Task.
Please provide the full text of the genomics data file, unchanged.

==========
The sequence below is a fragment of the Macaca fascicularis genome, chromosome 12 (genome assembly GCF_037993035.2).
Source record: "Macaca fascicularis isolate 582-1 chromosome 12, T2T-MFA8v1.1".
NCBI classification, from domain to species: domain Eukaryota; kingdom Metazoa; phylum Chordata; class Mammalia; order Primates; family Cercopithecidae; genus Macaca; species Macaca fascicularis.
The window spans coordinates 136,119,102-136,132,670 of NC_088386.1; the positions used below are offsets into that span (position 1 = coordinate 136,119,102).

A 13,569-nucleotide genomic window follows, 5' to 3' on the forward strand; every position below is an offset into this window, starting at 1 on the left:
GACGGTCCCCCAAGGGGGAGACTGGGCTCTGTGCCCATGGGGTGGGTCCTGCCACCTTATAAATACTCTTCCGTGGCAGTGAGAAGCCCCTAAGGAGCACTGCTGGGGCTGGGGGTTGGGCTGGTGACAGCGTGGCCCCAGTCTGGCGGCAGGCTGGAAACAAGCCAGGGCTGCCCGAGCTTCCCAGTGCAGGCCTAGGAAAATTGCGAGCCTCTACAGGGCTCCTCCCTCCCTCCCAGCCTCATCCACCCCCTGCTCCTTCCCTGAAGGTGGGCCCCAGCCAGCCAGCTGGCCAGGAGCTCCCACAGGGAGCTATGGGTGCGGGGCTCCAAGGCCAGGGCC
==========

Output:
The sequence below is a fragment of the Macaca fascicularis genome, chromosome 12 (genome assembly GCF_037993035.2).
Source record: "Macaca fascicularis isolate 582-1 chromosome 12, T2T-MFA8v1.1".
NCBI classification, from domain to species: domain Eukaryota; kingdom Metazoa; phylum Chordata; class Mammalia; order Primates; family Cercopithecidae; genus Macaca; species Macaca fascicularis.
The window spans coordinates 136,119,102-136,132,670 of NC_088386.1; the positions used below are offsets into that span (position 1 = coordinate 136,119,102).

A 13,569-nucleotide genomic window follows, 5' to 3' on the forward strand; every position below is an offset into this window, starting at 1 on the left:
GACGGTCCCCCAAGGGGGAGACTGGGCTCTGTGCCCATGGGGTGGGTCCTGCCACCTTATAAATACTCTTCCGTGGCAGTGAGAAGCCCCTAAGGAGCACTGCTGGGGCTGGGGGTTGGGCTGGTGACAGCGTGGCCCCAGTCTGGCGGCAGGCTGGAAACAAGCCAGGGCTGCCCGAGCTTCCCAGTGCAGGCCTAGGAAAATTGCGAGCCTCTACAGGGCTCCTCCCTCCCTCCCAGCCTCATCCACCCCCTGCTCCTTCCCTGAAGGTGGGCCCCAGCCAGCCAGCTGGCCAGGAGCTCCCACAGGGAGCTATGGGTGCGGGGCTCCAAGGCCAGGGCC